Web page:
When Chinese doctors started sharing information about a new SARS-like coronavirus last December, the Chinese Communist Party reprimanded them, called them in for questioning, and ordered labs to stop testing samples and to destroy existing samples. Wuhan was not put on lockdown until January 23, almost a month after officials learned of the new virus. As the disease spread around the world, China delayed any policy response for three weeks. Had authorities acted sooner, they could have reduced the spread by up to 95 percent, according to a recent study.
China’s denial and delay enabled the spread of a deadly virus that has crippled the world, infected over 1 million people, and claimed at least 50,000 lives. Wuhan, where the virus is believed to have originated, has reported no new cases — reportedly because it stopped testing altogether, likely in an effort to keep the official numbers down. The Chinese Communist Party has blamed the U.S. for the virus, pushing the propaganda narrative that even mentioning the coronavirus’s origins in China is racist. China’s response to the coronavirus makes the Soviet Union’s response to Chernobyl look good by comparison.
Yet western media and academics seem all too keen on taking China’s word for it. On Tuesday, a professor at the London School of Economics went so far as to call the coronavirus the “opportunity of the century” for the Middle Kingdom to cement its place as a global power and win the world over to its way of life.
“I think this is the opportunity of the century for China to build trust in the world, which it has found so difficult to come by as a rising nation, and to rebuild its international image — China doesn’t (want to) waste an opportunity like this,” Keyu Jin, associate professor of economics at the London School of Economics, told CNBC’s “Squawk Box Europe” on Tuesday.
Jin praised China for supporting the European debt market to elevate its position during recent economic crises. “We’ve seen it solidify and make these ties stronger and more mature,” she said. “And even though there has been a lot of tension between the U.S. and China recently, I believe the Chinese stance and direction is still to come out as a country that will help the U.S. rather than be a bystander — it will guarantee critical medical supplies and equipment, and help whoever needs it, especially developing countries.”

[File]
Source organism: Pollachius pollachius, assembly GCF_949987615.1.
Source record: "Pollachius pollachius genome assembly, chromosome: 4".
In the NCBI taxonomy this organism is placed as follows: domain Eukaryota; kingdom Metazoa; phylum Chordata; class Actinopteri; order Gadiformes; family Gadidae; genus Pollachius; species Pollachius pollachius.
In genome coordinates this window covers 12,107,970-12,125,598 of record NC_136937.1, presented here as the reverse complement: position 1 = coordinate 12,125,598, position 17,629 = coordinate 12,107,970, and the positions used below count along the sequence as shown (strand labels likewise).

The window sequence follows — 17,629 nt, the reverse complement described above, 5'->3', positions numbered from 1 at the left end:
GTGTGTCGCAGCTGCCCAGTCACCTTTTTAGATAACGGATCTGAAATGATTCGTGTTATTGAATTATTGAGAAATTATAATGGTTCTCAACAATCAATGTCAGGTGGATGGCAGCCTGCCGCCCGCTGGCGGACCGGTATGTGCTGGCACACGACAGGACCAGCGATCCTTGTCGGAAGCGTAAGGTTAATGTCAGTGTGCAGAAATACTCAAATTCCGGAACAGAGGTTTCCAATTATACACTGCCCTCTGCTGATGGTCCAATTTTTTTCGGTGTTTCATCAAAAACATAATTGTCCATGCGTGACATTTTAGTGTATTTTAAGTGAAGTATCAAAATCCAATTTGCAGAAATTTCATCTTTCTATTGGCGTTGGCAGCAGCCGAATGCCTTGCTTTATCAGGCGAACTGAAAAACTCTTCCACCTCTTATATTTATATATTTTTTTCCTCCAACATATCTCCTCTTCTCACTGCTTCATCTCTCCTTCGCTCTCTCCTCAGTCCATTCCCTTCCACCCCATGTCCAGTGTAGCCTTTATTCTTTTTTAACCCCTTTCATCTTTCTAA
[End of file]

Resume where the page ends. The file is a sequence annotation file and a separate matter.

“This is their chance, they’re looking at the long-run game,” Jin added.
Beijing may not want to “help” the U.S. just yet. The Netherlands, Spain, and Turkey have raised the alarm that the medical supplies sent from the Middle Kingdom are defective.
Perhaps the coronavirus pandemic provided China an opportunity to gain the world’s trust, but it squandered that opportunity from the get-go.
Sadly, many westerners believe that China has nipped coronavirus in the bud and they want to learn from the communist country how best to combat the Wuhan plague. As Richard Fernandez warned, the Middle Kingdom’s invasive AI-powered surveillance systems may seem tempting to westerners hankering for security. In some cases, just getting into your apartment or workplace requires scanning a QR code, writing down your name, ID number, temperature, and recent travel history. WeChat and Weibo have hotlines for people to report on their sick neighbors, while Chinese companies use facial recognition technology that can detect elevated temperatures in a crowd or flag citizens not wearing a face mask.
Some of the high-tech solutions sound promising until you think about the implications of them. Apps use the personal health information of citizens to alert others of their proximity to infected patients. This sounds nifty, but it would turn people into tech pariahs — and the potential for abuse is staggering.
I have long covered the nefarious activities of the Southern Poverty Law Center (SPLC), which weaponizes its noble civil rights history to tarnish the reputations of its political opponents. The SPLC has petitioned Big Tech companies to blacklist members of accused “hate groups,” attempting to make them pariahs by comparing them to the Ku Klux Klan. Some credit card companies have refused service to individuals due to their connection with SPLC-accused “hate groups.”
Imagine if the SPLC were put in charge of a social credit score system like the one used in China: a system where various forms of freedom rely on a person’s trustworthiness — or popularity, or ties to the Chinese Communist Party. A trustworthy, reliable hard worker may receive demerits due to his unpopular opinions, and find himself losing not just popularity but freedom.
Westerners love freedom too much to surrender it to such a system, but a scare like the coronavirus, if properly managed by the advocates of AI-powered central planning, could push them one step closer to making peace with the surveillance state. Americans surrendered some freedoms in areas like airport security after the September 11 attacks, and they could be convinced to give up some more in the wake of the coronavirus.
While the pro-Chinese blather spread by academics like Keyu Jin may seem harmless enough, it serves the purpose of eroding westerners’ resolve against this Chinese AI surveillance apparatus. Jin may intend only to help China’s reputation by papering over its horrendous mishandling of the virus, but in the grand scheme of things, her message might be quite dangerous.
When it comes to setting the record straight and correcting Chinese propaganda, there’s more than just truth at stake: freedom of movement and even freedom of thought may hang in the balance.
Tyler O’Neil is the author of Making Hate Pay: The Corruption of the Southern Poverty Law Center. Follow him on Twitter at @Tyler2ONeil.